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Nancy’s Story: The Ninth Person in Her Family to Have Breast Cancer

Nancy Pickett was diagnosed with HER2+ breast cancer in March 2022. “I’m number nine in my family for breast cancer,” she said. On Nancy’s maternal side, her grandmother and grandfather both had breast cancer, as did an aunt and several cousins, including one male cousin. What surprised Nancy more than her diagnosis was that neither she nor any of her family members tested positive for a BRCA inherited gene mutation.

Leading up to her diagnosis, Nancy, who has a blood disorder, was under the care of a hematologist. “I’ve had three blood clots,” she explained. “My mother, grandmother, aunt and cousin all have a history of blood clots, too.” Nancy had just had a mammogram that showed something suspicious, but she assumed it was a clip from a previous biopsy. To be on the safe side, her doctor ordered a biopsy of the spot.

“It was at an appointment with my hematologist that I learned it was breast cancer. She had the results of the biopsy and it was breast cancer,” Nancy said. “I didn’t hear anything else. I wasn’t prepared for that news at all. I thought we were going to be talking about my blood disorder, and instead she told me the biopsy results.”

Nancy’s family health history is always on her mind. Originally from Michigan, she moved to Texas in 2019, but she returns to Michigan every year to meet with her family’s long-time physician, even though she has a new doctor in Texas.

“He is my mother’s doctor, he’s my daughter’s doctor, he’s my doctor. He has all of our family history. That’s why it’s important for me to see him once a year,” she said. “I sent everything about the breast cancer from my doctors in Texas to him in Michigan, because he knows my history. It was important for me to get his opinion, too.”

Nancy met with her oncologist, who explained the biopsy results more in depth. She had a malignant mass on her right breast and two spots on her left breast that weren’t cancer but were considered high risk. “I immediately started asking her questions because of my family history,” Nancy said. “She decided she wanted to do a few more tests. She said I’d need surgery and then chemotherapy and radiation therapy.”

Nancy also met with a general surgeon, who discussed her options: She could have a mastectomy or a lumpectomy. “He explained it was my decision and he didn’t think, because of the size of the masses, that a mastectomy was needed,” Nancy said. “I chose to have lumpectomies on both breasts.”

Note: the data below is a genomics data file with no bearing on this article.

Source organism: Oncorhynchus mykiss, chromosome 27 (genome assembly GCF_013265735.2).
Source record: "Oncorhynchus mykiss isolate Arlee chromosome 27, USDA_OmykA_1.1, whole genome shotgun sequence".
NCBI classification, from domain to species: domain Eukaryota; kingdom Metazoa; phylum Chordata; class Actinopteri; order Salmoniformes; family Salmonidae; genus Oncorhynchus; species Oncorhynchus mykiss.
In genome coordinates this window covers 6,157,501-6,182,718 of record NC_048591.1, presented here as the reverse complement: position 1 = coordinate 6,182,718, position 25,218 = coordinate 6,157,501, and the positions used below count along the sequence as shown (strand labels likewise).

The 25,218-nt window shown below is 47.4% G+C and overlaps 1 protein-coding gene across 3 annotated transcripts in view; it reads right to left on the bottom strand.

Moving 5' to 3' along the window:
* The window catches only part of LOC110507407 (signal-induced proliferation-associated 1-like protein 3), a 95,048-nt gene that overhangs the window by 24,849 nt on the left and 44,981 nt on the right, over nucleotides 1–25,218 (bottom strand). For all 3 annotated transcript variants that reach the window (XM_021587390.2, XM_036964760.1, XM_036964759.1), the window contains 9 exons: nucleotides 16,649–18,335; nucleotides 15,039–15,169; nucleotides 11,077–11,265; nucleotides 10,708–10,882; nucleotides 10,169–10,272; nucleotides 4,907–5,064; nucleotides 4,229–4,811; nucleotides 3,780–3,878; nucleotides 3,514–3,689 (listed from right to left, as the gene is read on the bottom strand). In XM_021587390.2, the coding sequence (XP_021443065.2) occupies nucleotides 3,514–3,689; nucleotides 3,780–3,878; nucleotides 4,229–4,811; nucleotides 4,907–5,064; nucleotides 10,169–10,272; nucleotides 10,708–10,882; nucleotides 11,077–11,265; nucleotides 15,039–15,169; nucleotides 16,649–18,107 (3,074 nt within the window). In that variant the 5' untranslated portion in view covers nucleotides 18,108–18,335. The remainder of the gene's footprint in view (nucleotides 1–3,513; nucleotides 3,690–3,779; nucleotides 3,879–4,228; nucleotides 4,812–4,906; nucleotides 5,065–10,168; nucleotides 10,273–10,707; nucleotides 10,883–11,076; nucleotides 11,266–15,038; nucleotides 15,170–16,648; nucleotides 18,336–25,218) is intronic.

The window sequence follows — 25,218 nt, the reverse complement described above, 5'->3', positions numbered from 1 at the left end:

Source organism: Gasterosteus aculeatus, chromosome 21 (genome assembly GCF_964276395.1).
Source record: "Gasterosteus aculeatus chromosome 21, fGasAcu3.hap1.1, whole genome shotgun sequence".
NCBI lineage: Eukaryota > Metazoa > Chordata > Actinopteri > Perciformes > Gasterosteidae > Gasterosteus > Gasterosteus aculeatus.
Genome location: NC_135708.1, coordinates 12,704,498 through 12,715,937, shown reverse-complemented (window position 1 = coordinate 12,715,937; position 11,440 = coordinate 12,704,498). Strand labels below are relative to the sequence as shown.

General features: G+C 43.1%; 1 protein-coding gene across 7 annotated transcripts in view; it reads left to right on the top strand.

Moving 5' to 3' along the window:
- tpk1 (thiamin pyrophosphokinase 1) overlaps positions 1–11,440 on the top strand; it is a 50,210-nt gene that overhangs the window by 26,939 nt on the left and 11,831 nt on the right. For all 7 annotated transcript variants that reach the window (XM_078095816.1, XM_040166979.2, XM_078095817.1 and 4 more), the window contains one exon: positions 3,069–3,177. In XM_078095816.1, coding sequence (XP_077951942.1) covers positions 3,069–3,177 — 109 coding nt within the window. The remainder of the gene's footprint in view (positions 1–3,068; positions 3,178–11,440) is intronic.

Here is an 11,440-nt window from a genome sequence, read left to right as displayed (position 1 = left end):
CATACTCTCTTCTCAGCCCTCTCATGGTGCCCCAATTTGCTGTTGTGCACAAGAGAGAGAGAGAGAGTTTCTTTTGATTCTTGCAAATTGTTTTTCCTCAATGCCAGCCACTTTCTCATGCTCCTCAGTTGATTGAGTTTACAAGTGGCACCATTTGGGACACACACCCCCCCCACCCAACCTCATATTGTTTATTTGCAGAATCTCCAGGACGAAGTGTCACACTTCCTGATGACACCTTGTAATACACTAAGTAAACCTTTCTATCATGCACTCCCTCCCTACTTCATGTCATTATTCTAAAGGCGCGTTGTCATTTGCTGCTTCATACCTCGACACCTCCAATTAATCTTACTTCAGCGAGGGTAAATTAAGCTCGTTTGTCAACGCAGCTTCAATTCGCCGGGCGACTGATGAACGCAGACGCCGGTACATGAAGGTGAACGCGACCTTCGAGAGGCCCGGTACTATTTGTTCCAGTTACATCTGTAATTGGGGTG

Nancy had both lumpectomies during the same surgery. Once she recovered, it was time to start chemotherapy. “I was really worried about chemo. I knew people who had a very difficult time, but I realized I needed to follow the treatment that was recommended for me and to trust God through this journey,” she said. Nancy had six rounds of chemotherapy. “When my hair started falling out, I shaved it off.” Her treatment also included 22 rounds of radiation on her left breast and 26 rounds on the right breast, where the cancer was located; 11 infusions; a daily medication she’ll take for 5-10 years; and an infusion she receives every six months for three years.

Nancy opted to have breast reconstruction when she finished treatment but ended up having complications. She had multiple breast surgeries and ultimately developed an abdominal hematoma. She had to go off the blood thinners she takes for her blood disorder, which led to her developing multiple blood clots and needing to have a thrombectomy.

Throughout everything, Nancy kept a journal, which was instrumental in making sure she and her mother tracked everyone in the family who had breast cancer. “We discovered there were people in the family we didn’t know had breast cancer, so it was important for us to get as much of our family history as possible,” she said.

Nancy takes solace in knowing that her doctor in Michigan is looking out for her family, too. “Since he knows our family history so well, my daughter, who is in her 30s, has already started getting yearly mammograms,” she said.

“Everyone has an opinion of what you should do but listen to your gut and talk to your doctors, get their advice. I personally prayed, too, and trusted God,” Nancy said. “There is a light at the end of this cancer journey.”

Learn more about why knowing your family history is important.